Background: Patient feedback surveys are increasingly seen as a key component of health care quality monitoring and improvement.
Objective: The study objective was to describe the development and initial psychometric evaluation of a fixed-length questionnaire about the experiences of patients receiving physical therapist treatment in postacute outpatient settings.
Design: This was an instrument development study with validity and reliability testing.
Methods: A total of 465 participants attending 3 rehabilitation centers for musculoskeletal conditions completed the questionnaire. A cognitive pretest was applied to the draft version (n=94), and a revised version was evaluated for test-retest reliability (n=90). Analyses to evaluate variance and nonresponse rates for items, the factor structure of the questionnaire, and the metric properties of multi-item scales were conducted.
Results: Exploratory factor analyses yielded evidence for a 7-factor structure of the questionnaire, with 3 factors that may be conceptually viewed as professionals' attitudes and behavior (providing information and education, sensitivity to patients' changes, and emotional support) and 4 factors that conceptually reflect organizational environment (duration of attendance, interruptions during care delivery, waiting times, and patient safety). Item-scale correlations ranged from .70 to .93. The percentage of scaling success was 100% for all of the scales. Cronbach alpha coefficients ranged from .70 to .87. Intraclass correlation coefficients ranged from .57 to .80 (median=.68).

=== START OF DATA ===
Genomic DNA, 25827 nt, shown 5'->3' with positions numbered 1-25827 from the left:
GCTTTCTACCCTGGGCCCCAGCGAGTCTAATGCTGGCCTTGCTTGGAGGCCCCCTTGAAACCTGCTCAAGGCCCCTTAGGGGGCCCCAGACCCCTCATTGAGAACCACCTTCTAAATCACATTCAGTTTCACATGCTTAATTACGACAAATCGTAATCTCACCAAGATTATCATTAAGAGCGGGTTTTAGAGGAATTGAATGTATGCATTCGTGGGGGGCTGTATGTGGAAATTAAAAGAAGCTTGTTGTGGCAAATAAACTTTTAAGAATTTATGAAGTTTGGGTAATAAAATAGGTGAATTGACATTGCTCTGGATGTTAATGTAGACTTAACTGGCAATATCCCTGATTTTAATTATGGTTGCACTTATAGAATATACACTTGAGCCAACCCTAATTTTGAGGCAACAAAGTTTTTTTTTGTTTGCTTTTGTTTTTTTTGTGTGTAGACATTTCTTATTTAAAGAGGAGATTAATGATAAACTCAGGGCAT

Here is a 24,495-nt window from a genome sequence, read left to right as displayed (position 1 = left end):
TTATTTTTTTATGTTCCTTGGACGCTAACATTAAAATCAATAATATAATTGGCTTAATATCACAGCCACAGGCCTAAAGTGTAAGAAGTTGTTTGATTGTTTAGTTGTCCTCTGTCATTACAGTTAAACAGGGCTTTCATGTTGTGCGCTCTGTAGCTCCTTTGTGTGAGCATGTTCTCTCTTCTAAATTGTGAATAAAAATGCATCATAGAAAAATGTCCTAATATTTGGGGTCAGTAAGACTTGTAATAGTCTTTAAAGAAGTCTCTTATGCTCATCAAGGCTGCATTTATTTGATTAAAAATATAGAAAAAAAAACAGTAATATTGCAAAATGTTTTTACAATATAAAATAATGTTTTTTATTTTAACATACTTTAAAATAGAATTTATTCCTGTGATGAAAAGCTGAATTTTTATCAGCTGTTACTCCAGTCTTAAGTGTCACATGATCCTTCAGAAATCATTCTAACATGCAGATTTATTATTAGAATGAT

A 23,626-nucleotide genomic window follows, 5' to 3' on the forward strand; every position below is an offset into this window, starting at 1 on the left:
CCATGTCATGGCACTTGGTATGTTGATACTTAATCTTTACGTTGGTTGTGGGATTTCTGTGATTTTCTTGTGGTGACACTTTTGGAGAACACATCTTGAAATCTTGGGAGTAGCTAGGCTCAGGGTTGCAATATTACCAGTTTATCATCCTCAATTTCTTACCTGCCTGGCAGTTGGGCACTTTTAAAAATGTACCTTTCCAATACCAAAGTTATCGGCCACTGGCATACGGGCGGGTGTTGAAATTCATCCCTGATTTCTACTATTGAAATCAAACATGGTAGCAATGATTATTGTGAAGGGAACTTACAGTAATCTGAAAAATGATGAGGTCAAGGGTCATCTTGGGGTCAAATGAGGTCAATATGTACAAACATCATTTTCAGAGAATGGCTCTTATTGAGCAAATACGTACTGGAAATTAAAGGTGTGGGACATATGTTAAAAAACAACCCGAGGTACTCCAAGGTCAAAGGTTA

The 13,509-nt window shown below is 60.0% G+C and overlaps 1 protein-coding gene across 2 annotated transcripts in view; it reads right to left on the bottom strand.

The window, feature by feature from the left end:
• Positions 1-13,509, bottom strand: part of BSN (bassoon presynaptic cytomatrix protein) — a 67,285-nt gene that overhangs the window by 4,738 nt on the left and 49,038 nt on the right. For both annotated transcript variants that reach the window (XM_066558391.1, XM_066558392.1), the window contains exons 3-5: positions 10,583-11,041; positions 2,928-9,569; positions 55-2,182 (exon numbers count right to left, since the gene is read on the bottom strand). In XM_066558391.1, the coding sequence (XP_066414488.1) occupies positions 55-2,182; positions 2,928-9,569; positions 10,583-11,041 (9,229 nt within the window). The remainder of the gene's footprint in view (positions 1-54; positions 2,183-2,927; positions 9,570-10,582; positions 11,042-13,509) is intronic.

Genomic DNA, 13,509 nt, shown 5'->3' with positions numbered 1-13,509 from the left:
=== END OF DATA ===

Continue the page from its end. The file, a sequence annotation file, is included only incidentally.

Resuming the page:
Limitations: Generalization to other patients is not known.
Conclusions: The questionnaire has test-retest reliability, and the scales have internal consistency and convergent and discriminant validity. All of the scales are distinct and unidimensional.
© 2015 American Physical Therapy Association.